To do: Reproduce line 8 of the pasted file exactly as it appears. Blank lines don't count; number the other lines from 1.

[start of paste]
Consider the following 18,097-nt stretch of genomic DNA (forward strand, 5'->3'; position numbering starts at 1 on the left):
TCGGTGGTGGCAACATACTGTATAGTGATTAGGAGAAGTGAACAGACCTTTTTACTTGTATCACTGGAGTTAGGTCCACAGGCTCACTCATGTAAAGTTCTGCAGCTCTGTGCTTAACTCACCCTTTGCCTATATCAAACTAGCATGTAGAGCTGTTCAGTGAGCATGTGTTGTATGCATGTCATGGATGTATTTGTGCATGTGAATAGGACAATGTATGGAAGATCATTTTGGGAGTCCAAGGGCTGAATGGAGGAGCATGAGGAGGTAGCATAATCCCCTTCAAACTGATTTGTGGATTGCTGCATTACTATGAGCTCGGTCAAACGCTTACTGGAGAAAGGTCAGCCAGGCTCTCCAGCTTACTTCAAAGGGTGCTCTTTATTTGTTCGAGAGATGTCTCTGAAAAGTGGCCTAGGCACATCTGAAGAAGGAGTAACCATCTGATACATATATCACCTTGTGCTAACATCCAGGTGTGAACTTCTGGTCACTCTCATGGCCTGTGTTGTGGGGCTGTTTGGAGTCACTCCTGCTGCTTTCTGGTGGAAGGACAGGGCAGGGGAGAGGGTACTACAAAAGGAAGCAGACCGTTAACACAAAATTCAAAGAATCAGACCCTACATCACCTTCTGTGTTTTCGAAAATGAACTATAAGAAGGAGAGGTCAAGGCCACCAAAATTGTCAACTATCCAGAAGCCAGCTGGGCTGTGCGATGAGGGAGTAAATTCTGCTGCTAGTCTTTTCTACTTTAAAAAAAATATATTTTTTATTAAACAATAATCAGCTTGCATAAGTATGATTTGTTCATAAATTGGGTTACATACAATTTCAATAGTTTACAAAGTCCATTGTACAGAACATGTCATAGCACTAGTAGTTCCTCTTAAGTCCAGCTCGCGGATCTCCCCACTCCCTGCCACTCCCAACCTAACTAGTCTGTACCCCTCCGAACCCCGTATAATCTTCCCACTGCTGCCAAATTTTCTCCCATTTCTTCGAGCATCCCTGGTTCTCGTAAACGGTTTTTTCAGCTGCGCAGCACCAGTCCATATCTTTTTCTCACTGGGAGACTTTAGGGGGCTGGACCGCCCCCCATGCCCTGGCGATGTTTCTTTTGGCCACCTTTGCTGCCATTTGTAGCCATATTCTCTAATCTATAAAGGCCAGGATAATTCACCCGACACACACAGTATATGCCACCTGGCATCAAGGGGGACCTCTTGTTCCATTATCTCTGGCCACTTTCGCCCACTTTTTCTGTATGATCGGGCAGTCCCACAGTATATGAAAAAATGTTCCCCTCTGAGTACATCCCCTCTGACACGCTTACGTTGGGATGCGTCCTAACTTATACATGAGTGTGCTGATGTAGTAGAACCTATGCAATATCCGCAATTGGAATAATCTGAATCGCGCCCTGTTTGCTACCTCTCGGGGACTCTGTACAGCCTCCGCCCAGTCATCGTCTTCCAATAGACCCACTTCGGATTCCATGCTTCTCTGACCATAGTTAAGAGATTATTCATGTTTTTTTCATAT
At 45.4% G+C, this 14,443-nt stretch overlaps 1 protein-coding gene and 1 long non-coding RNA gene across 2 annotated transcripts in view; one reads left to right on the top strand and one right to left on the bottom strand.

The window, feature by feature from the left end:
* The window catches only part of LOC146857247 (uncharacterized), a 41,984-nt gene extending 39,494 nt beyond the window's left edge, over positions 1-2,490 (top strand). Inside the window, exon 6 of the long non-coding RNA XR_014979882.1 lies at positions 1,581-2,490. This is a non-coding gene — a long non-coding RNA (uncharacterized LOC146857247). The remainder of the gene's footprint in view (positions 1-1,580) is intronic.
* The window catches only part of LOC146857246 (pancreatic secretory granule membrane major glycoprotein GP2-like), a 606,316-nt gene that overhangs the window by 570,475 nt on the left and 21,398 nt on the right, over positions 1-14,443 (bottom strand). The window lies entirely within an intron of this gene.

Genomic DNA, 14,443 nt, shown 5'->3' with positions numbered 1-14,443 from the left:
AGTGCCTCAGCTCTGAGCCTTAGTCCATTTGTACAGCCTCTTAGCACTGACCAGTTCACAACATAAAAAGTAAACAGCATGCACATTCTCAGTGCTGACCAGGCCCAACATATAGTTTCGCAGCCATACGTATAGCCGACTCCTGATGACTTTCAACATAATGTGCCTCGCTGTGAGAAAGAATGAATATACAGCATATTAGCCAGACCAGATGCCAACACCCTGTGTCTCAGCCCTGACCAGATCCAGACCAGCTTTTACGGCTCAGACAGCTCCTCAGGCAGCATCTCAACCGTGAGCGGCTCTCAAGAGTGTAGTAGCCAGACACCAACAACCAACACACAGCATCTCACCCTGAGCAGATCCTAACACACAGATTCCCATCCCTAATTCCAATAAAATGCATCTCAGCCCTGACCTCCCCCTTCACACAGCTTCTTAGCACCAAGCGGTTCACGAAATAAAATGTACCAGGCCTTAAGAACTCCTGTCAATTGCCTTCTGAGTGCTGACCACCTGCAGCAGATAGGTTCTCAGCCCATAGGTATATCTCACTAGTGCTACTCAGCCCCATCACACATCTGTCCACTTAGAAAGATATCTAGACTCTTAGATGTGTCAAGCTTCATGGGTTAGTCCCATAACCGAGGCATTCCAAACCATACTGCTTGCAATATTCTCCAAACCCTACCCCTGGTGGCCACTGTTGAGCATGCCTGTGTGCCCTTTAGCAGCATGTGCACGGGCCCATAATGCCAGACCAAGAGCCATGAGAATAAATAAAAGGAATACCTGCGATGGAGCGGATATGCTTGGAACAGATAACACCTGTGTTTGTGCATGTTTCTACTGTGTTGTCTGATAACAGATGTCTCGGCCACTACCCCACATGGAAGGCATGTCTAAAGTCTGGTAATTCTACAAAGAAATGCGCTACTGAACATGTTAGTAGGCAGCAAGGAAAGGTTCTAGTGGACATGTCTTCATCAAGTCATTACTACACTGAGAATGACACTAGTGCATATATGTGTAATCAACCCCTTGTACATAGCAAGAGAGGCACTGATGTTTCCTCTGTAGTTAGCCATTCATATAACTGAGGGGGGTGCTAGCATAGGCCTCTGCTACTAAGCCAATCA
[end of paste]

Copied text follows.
AGTGCCTCAGCTCTGAGCCTTAGTCCATTTGTACAGCCTCTTAGCACTGACCAGTTCACAACATAAAAAGTAAACAGCATGCACATTCTCAGTGCTGACCAGGCCCAACATATAGTTTCGCAGCCATACGTATAGCCGACTCCTGATGACTTTCAACATAATGTGCCTCGCTGTGAGAAAGAATGAATATACAGCATATTAGCCAGACCAGATGCCAACACCCTGTGTCTCAGCCCTGACCAGATCCAGACCAGCTTTTACGGCTCAGACAGCTCCTCAGGCAGCATCTCAACCGTGAGCGGCTCTCAAGAGTGTAGTAGCCAGACACCAACAACCAACACACAGCATCTCACCCTGAGCAGATCCTAACACACAGATTCCCATCCCTAATTCCAATAAAATGCATCTCAGCCCTGACCTCCCCCTTCACACAGCTTCTTAGCACCAAGCGGTTCACGAAATAAAATGTACCAGGCCTTAAGAACTCCTGTCAATTGCCTTCTGAGTGCTGACCACCTGCAGCAGATAGGTTCTCAGCCCATAGGTATATCTCACTAGTGCTACTCAGCCCCATCACACATCTGTCCACTTAGAAAGATATCTAGACTCTTAGATGTGTCAAGCTTCATGGGTTAGTCCCATAACCGAGGCATTCCAAACCATACTGCTTGCAATATTCTCCAAACCCTACCCCTGGTGGCCACTGTTGAGCATGCCTGTGTGCCCTTTAGCAGCATGTGCACGGGCCCATAATGCCAGACCAAGAGCCATGAGAATAAATAAAAGGAATACCTGCGATGGAGCGGATATGCTTGGAACAGATAACACCTGTGTTTGTGCATGTTTCTACTGTGTTGTCTGATAACAGATGTCTCGGCCACTACCCCACATGGAAGGCATGTCTAAAGTCTGGTAATTCTACAAAGAAATGCGCTACTGAACATGTTAGTAGGCAGCAAGGAAAGGTTCTAGTGGACATGTCTTCATCAAGTCATTACTACACTGAGAATGACACTAGTGCATATATGTGTAATCAACCCCTTGTACATAGCAAGAGAGGCACTGATGTTTCCTCTGTAGTTAGCCATTCATATAACTGAGGGGGGTGCTAGCATAGGCCTCTGCTACTAAGCCAATCA